Pope Francis visits Italian prison for Holy Week foot washing ritual
Pope Francis visited a prison near Rome to wash the feet of a dozen inmates, a Maundy Thursday ritual that symbolizes humility and underscores his papacy’s care for those on the margins of society .
He arrived in a motorcade including Italian police cars, which entered through a prison gate in Civitavecchia, a port city 80 km northwest of Rome.
The ritual was closed to the public for security reasons and to protect the privacy of inmates.
Hours earlier, during a Maundy Thursday Mass in St. Peter’s Basilica, Francis advised the 1,800 priests present not to focus on worldly concerns such as power or status, but urged them to “to serve, with a clear conscience, the holy and faithful people of God”.
Francis made no reference to decades of scandals involving Catholic priests who sexually abused children and were often moved from parish to parish by bishops who tried to avoid embarrassment rather than protect minors .
This year’s Holy Week celebrations come as the pope struggles with mobility issues.
Francis suffers from a knee ligament problem and has suffered for years from sciatica, a nerve inflammation affecting the legs and back.
During Maundy Thursday Mass, large urns of oil are blessed for use in ceremonies in churches around Rome.
When Francis went to bless the oil by breathing it in, an assistant helped him get up from his chair and walk towards the silver urn.
At the end of the ceremony, Francis descended the altar steps clinging to the arm of an aide, and even as he was being assisted he limped out of the basilica.
The Vatican did not say what arrangements had been made to allow the pope to perform the foot-washing ceremony.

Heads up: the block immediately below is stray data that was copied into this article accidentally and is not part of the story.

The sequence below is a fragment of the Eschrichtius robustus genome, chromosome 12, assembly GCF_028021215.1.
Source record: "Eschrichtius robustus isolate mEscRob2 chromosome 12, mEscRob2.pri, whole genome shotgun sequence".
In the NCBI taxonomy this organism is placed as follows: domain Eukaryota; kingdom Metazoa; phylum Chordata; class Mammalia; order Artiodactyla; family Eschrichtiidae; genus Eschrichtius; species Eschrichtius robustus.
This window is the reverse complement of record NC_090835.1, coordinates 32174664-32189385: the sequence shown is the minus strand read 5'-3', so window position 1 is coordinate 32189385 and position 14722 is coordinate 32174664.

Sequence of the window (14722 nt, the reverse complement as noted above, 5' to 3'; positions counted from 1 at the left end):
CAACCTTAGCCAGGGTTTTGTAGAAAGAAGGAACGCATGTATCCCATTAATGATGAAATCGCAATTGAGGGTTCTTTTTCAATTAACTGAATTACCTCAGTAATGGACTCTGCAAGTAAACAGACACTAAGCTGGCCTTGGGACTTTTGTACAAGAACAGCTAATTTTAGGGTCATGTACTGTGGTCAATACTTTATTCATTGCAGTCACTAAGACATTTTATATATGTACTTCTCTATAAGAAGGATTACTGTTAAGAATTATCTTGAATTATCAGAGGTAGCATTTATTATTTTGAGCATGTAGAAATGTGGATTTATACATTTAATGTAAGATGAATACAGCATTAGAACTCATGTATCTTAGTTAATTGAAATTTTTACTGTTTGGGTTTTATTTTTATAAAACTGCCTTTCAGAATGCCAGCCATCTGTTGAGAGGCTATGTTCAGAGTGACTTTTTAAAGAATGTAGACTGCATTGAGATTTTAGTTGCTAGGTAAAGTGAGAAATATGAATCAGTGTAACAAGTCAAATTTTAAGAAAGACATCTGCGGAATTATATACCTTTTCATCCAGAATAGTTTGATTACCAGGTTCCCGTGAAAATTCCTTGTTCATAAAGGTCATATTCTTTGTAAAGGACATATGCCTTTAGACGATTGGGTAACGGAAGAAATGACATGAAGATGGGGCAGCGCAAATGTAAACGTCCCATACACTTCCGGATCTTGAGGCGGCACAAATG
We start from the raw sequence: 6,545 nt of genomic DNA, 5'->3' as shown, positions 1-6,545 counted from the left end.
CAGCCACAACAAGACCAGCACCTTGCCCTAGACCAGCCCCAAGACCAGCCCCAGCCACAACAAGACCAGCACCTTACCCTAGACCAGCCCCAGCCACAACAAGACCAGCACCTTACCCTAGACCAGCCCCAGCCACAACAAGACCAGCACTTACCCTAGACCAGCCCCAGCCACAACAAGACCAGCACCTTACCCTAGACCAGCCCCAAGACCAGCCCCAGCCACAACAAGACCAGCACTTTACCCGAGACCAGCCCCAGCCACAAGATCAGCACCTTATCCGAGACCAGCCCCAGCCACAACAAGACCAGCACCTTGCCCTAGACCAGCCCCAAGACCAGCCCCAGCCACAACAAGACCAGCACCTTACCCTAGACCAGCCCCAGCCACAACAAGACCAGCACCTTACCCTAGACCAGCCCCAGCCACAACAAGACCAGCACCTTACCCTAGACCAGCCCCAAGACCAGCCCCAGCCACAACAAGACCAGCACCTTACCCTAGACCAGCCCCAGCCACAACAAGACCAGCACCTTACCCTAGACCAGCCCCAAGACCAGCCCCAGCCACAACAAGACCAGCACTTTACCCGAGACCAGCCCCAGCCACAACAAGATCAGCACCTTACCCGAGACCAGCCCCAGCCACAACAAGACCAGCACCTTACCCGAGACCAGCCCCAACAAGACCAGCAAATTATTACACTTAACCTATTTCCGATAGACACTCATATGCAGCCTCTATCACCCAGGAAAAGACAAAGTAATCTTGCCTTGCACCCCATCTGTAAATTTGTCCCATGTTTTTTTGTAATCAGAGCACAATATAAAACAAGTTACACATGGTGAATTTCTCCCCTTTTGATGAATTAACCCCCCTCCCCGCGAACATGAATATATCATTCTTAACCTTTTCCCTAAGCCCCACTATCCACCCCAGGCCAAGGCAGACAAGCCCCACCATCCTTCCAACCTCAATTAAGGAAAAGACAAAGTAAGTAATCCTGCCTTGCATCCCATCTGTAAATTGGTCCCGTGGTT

Holy Week, which draws hundreds of thousands of worshipers to the Vatican, began with Palm Sunday Mass on April 10 in St. Peter’s Square and culminates with Easter Sunday, when worshipers celebrate the resurrection of Jesus.
This year, Rome’s Good Friday torchlight Way of the Cross procession returns to its traditional venue of the ancient Colosseum after a two-year absence due to the coronavirus pandemic.
The Vatican has invited a Russian woman and a Ukrainian woman, who work together in a hospital in Rome, to carry a cross together during the procession.
This angered some Ukrainians, including Ukraine’s ambassador to the Holy See and the Archbishop of Kyiv.
Their objections center on whether such a move, implying reconciliation, is appropriate, given Russia’s invasion of its neighbor Ukraine and its ongoing war against the country’s people.
The Vatican still continues the line of procession participants, who take turns carrying a light cross during the procession, which is presided over by the pontiff and recalls Jesus’ death by crucifixion.